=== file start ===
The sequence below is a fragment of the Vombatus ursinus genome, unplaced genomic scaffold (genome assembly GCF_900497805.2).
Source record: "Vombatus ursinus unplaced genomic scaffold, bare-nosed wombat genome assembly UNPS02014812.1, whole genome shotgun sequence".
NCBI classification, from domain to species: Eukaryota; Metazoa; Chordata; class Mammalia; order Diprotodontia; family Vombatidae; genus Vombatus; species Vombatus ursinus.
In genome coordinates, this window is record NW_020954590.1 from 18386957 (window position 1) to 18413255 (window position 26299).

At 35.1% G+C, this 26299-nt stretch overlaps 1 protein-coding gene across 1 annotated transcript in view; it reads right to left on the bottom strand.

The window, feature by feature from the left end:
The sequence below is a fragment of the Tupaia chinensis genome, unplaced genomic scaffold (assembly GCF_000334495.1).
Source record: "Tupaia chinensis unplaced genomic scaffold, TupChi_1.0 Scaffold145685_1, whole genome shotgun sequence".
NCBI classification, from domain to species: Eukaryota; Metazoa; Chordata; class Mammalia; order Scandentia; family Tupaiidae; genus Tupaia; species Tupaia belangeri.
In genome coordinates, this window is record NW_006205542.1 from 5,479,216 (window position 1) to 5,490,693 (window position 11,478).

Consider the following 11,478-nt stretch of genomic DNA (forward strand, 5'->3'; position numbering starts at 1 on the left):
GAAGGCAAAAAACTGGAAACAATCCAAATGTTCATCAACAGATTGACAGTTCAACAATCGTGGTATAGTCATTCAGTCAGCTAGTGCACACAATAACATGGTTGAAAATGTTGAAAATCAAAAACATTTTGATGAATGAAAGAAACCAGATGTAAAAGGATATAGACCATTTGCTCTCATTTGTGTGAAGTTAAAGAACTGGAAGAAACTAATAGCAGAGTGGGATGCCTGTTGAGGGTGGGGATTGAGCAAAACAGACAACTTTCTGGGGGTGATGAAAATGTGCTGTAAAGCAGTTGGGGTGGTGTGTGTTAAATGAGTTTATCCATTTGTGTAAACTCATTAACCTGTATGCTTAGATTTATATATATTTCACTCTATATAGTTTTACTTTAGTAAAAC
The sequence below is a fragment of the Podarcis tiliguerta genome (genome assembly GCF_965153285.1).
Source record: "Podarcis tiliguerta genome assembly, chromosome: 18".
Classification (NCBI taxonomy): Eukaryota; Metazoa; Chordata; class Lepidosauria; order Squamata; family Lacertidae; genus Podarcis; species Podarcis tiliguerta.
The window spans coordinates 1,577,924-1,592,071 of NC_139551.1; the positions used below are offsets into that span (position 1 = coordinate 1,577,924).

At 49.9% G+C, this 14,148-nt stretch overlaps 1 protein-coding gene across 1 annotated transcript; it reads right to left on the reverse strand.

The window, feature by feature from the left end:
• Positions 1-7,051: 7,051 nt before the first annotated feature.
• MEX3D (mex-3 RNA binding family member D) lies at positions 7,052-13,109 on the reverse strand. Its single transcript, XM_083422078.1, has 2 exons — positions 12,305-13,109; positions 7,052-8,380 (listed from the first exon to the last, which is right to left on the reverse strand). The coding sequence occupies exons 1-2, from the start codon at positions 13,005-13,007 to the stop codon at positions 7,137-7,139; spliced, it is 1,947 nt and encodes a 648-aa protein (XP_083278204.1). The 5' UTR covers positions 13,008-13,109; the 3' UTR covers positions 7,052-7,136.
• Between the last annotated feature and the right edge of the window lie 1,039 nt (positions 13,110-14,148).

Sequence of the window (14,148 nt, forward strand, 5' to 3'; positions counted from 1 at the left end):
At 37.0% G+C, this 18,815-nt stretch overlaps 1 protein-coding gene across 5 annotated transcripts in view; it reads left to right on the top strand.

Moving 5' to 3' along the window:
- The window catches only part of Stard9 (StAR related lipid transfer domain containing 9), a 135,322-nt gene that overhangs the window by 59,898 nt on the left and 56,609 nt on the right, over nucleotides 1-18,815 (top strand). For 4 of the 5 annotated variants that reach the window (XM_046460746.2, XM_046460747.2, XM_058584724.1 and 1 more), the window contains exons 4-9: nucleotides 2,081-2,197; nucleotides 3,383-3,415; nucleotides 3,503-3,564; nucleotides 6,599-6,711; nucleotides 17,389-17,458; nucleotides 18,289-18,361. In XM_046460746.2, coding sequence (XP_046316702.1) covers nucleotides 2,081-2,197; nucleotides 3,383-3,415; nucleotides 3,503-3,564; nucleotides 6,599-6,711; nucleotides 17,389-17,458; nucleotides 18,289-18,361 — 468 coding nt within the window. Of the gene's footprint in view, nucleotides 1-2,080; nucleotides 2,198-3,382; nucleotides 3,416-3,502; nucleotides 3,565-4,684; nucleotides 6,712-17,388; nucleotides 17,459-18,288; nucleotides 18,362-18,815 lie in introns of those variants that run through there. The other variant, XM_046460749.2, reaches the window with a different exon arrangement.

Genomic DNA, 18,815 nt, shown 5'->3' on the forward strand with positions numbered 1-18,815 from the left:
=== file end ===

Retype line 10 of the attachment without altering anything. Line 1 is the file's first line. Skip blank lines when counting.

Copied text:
In genome coordinates, this window is record NW_006205542.1 from 5,479,216 (window position 1) to 5,490,693 (window position 11,478).